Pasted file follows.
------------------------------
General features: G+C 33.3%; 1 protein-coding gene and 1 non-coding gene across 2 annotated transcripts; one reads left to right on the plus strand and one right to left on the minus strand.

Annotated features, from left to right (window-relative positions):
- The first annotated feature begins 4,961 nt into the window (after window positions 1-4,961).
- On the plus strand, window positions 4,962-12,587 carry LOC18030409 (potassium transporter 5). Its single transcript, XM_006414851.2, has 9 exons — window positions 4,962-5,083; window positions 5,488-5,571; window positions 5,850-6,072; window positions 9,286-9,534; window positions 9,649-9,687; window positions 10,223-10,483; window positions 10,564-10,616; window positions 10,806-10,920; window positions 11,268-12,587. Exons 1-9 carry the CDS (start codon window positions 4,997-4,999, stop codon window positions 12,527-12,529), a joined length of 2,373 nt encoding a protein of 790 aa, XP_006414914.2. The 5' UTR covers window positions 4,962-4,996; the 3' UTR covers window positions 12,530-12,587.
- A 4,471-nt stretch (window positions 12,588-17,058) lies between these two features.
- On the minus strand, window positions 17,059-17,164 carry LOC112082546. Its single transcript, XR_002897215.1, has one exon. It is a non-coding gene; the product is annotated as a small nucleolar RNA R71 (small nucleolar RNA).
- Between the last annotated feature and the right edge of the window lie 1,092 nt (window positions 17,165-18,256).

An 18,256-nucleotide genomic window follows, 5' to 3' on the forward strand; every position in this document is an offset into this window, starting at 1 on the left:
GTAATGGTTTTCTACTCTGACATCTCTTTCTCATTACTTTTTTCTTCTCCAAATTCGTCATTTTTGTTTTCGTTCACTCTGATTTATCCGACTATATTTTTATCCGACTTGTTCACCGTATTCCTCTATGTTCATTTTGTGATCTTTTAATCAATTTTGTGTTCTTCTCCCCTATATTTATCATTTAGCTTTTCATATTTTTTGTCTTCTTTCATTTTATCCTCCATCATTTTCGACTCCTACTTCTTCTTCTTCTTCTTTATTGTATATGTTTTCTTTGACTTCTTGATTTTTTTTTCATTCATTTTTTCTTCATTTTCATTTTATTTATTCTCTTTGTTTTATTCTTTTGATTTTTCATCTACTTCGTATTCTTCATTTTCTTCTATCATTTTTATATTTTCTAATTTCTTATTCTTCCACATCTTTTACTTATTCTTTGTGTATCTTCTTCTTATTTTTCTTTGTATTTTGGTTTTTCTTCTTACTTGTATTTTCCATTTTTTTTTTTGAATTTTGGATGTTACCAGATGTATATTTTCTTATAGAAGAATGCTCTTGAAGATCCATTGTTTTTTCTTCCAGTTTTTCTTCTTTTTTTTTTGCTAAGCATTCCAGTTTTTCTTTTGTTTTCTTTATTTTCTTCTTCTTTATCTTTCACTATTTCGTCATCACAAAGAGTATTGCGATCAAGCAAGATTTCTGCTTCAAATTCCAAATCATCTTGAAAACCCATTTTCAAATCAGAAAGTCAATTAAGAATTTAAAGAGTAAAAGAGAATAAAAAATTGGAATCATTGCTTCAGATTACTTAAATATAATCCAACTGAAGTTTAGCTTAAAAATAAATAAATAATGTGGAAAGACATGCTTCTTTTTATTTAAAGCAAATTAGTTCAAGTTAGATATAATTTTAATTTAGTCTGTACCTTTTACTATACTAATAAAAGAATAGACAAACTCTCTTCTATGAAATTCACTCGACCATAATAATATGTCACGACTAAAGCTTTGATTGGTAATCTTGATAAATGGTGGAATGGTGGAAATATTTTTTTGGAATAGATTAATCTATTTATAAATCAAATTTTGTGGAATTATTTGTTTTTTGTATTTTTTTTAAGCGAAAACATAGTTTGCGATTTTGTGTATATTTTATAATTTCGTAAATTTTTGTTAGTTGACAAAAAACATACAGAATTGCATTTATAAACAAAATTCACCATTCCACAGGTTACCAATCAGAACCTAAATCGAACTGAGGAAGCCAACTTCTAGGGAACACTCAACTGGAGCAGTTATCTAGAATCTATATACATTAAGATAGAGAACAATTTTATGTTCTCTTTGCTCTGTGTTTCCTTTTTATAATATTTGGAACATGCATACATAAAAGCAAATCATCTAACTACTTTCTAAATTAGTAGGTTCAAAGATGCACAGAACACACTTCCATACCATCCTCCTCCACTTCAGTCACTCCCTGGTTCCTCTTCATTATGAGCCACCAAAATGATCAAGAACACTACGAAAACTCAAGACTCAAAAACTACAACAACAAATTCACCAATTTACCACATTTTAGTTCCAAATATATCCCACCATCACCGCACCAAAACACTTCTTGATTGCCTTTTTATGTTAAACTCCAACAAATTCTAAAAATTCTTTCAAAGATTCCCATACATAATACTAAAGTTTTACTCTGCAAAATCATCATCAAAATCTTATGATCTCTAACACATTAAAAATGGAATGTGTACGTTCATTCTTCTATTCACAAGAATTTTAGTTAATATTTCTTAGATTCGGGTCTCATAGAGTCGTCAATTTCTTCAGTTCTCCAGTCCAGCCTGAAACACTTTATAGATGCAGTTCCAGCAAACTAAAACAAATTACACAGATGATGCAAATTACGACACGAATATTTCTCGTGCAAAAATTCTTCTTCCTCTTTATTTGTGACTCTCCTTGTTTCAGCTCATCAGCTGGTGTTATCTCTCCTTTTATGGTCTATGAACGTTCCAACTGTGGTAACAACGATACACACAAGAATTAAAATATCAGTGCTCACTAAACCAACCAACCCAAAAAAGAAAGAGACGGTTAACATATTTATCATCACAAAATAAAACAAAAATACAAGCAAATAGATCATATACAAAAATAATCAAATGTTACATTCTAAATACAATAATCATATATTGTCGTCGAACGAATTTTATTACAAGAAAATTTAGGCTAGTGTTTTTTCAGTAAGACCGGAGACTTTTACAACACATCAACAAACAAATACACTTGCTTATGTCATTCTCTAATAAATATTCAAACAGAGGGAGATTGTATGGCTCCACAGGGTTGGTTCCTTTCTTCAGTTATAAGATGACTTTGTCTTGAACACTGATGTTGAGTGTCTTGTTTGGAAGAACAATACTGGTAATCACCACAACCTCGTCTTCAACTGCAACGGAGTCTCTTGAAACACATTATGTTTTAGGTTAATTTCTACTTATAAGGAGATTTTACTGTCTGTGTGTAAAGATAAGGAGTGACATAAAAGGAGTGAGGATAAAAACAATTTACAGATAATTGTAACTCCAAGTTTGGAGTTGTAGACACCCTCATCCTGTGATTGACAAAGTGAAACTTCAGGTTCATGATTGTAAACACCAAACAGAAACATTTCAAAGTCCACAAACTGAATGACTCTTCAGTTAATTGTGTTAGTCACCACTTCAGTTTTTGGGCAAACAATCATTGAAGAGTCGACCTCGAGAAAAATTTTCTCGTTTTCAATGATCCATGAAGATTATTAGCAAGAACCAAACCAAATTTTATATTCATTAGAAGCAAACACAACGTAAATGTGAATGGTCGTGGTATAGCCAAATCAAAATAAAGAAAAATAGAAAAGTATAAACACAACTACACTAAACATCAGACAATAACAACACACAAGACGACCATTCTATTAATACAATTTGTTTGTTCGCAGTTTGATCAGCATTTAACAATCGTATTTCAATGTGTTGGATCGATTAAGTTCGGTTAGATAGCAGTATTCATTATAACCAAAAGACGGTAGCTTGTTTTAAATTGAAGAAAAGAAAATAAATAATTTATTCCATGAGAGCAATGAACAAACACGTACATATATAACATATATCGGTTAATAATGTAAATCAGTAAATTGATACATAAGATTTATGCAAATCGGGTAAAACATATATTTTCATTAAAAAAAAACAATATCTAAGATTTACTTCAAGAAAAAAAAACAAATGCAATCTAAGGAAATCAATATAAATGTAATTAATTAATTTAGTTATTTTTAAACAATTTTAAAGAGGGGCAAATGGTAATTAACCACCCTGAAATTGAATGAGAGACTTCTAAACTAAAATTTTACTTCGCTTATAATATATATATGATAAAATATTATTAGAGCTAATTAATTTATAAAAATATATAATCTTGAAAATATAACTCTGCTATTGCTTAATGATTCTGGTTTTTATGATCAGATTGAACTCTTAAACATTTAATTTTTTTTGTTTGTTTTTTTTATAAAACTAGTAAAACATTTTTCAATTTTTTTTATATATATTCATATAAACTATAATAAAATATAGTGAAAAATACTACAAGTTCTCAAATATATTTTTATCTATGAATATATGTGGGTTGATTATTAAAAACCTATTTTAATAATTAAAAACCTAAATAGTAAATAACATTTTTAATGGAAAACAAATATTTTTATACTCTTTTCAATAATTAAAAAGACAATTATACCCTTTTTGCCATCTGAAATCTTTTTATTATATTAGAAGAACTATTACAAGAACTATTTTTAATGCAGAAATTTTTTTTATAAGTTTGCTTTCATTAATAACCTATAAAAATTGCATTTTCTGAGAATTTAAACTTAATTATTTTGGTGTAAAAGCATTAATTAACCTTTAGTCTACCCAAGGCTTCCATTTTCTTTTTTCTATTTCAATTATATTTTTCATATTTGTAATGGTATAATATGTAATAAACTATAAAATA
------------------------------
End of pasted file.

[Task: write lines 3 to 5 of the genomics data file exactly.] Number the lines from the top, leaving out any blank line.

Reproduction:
- The first annotated feature begins 4,961 nt into the window (after window positions 1-4,961).
- On the plus strand, window positions 4,962-12,587 carry LOC18030409 (potassium transporter 5). Its single transcript, XM_006414851.2, has 9 exons — window positions 4,962-5,083; window positions 5,488-5,571; window positions 5,850-6,072; window positions 9,286-9,534; window positions 9,649-9,687; window positions 10,223-10,483; window positions 10,564-10,616; window positions 10,806-10,920; window positions 11,268-12,587. Exons 1-9 carry the CDS (start codon window positions 4,997-4,999, stop codon window positions 12,527-12,529), a joined length of 2,373 nt encoding a protein of 790 aa, XP_006414914.2. The 5' UTR covers window positions 4,962-4,996; the 3' UTR covers window positions 12,530-12,587.
- A 4,471-nt stretch (window positions 12,588-17,058) lies between these two features.